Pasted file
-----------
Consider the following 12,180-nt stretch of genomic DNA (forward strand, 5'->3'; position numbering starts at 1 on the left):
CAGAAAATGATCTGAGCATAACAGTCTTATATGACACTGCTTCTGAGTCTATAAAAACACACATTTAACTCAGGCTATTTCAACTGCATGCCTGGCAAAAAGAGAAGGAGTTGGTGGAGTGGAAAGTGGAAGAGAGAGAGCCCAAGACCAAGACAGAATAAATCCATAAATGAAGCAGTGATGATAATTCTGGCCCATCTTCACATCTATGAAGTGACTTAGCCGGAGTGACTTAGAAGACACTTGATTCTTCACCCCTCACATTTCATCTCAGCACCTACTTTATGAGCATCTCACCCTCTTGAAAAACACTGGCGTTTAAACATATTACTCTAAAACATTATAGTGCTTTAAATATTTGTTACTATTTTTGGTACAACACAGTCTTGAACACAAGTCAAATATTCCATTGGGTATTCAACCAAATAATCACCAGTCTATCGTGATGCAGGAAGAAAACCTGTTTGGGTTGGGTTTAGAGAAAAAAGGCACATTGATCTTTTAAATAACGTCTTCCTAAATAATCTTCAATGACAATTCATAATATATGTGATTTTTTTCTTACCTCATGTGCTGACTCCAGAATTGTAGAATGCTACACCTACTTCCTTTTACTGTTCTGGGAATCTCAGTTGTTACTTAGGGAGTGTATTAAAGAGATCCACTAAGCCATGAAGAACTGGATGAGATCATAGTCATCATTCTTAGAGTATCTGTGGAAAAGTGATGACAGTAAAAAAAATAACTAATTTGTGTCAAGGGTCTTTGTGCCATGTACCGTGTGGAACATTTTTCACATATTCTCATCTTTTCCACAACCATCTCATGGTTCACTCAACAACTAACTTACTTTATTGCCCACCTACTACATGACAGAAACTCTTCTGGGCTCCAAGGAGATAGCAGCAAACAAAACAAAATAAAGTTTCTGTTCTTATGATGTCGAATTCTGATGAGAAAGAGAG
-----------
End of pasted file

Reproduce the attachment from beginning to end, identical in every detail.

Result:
Consider the following 12,180-nt stretch of genomic DNA (forward strand, 5'->3'; position numbering starts at 1 on the left):
CAGAAAATGATCTGAGCATAACAGTCTTATATGACACTGCTTCTGAGTCTATAAAAACACACATTTAACTCAGGCTATTTCAACTGCATGCCTGGCAAAAAGAGAAGGAGTTGGTGGAGTGGAAAGTGGAAGAGAGAGAGCCCAAGACCAAGACAGAATAAATCCATAAATGAAGCAGTGATGATAATTCTGGCCCATCTTCACATCTATGAAGTGACTTAGCCGGAGTGACTTAGAAGACACTTGATTCTTCACCCCTCACATTTCATCTCAGCACCTACTTTATGAGCATCTCACCCTCTTGAAAAACACTGGCGTTTAAACATATTACTCTAAAACATTATAGTGCTTTAAATATTTGTTACTATTTTTGGTACAACACAGTCTTGAACACAAGTCAAATATTCCATTGGGTATTCAACCAAATAATCACCAGTCTATCGTGATGCAGGAAGAAAACCTGTTTGGGTTGGGTTTAGAGAAAAAAGGCACATTGATCTTTTAAATAACGTCTTCCTAAATAATCTTCAATGACAATTCATAATATATGTGATTTTTTTCTTACCTCATGTGCTGACTCCAGAATTGTAGAATGCTACACCTACTTCCTTTTACTGTTCTGGGAATCTCAGTTGTTACTTAGGGAGTGTATTAAAGAGATCCACTAAGCCATGAAGAACTGGATGAGATCATAGTCATCATTCTTAGAGTATCTGTGGAAAAGTGATGACAGTAAAAAAAATAACTAATTTGTGTCAAGGGTCTTTGTGCCATGTACCGTGTGGAACATTTTTCACATATTCTCATCTTTTCCACAACCATCTCATGGTTCACTCAACAACTAACTTACTTTATTGCCCACCTACTACATGACAGAAACTCTTCTGGGCTCCAAGGAGATAGCAGCAAACAAAACAAAATAAAGTTTCTGTTCTTATGATGTCGAATTCTGATGAGAAAGAGAG